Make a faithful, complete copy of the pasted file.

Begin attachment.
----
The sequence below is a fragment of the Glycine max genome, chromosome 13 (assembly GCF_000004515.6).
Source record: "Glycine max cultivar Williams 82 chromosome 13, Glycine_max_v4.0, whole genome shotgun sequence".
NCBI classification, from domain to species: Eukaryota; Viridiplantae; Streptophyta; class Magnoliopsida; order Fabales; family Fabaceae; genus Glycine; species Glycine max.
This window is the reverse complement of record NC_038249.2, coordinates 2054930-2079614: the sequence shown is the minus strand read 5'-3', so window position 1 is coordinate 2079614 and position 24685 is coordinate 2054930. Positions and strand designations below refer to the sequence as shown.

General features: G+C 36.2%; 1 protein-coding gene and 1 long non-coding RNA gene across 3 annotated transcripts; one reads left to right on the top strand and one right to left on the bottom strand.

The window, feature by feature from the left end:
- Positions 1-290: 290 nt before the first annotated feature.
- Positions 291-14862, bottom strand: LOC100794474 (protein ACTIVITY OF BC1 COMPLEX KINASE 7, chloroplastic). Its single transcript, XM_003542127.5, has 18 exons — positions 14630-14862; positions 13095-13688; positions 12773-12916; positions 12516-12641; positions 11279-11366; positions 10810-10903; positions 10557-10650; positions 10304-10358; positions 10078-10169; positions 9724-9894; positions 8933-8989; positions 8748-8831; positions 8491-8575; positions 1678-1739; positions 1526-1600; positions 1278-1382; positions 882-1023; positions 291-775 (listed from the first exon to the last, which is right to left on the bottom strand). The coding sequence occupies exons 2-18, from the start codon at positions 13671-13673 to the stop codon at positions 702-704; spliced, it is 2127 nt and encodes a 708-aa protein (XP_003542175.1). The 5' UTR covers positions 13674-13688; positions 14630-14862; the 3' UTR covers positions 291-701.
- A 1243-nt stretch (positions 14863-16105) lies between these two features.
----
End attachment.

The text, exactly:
The sequence below is a fragment of the Glycine max genome, chromosome 13 (assembly GCF_000004515.6).
Source record: "Glycine max cultivar Williams 82 chromosome 13, Glycine_max_v4.0, whole genome shotgun sequence".
NCBI classification, from domain to species: Eukaryota; Viridiplantae; Streptophyta; class Magnoliopsida; order Fabales; family Fabaceae; genus Glycine; species Glycine max.
This window is the reverse complement of record NC_038249.2, coordinates 2054930-2079614: the sequence shown is the minus strand read 5'-3', so window position 1 is coordinate 2079614 and position 24685 is coordinate 2054930. Positions and strand designations below refer to the sequence as shown.

General features: G+C 36.2%; 1 protein-coding gene and 1 long non-coding RNA gene across 3 annotated transcripts; one reads left to right on the top strand and one right to left on the bottom strand.

The window, feature by feature from the left end:
- Positions 1-290: 290 nt before the first annotated feature.
- Positions 291-14862, bottom strand: LOC100794474 (protein ACTIVITY OF BC1 COMPLEX KINASE 7, chloroplastic). Its single transcript, XM_003542127.5, has 18 exons — positions 14630-14862; positions 13095-13688; positions 12773-12916; positions 12516-12641; positions 11279-11366; positions 10810-10903; positions 10557-10650; positions 10304-10358; positions 10078-10169; positions 9724-9894; positions 8933-8989; positions 8748-8831; positions 8491-8575; positions 1678-1739; positions 1526-1600; positions 1278-1382; positions 882-1023; positions 291-775 (listed from the first exon to the last, which is right to left on the bottom strand). The coding sequence occupies exons 2-18, from the start codon at positions 13671-13673 to the stop codon at positions 702-704; spliced, it is 2127 nt and encodes a 708-aa protein (XP_003542175.1). The 5' UTR covers positions 13674-13688; positions 14630-14862; the 3' UTR covers positions 291-701.
- A 1243-nt stretch (positions 14863-16105) lies between these two features.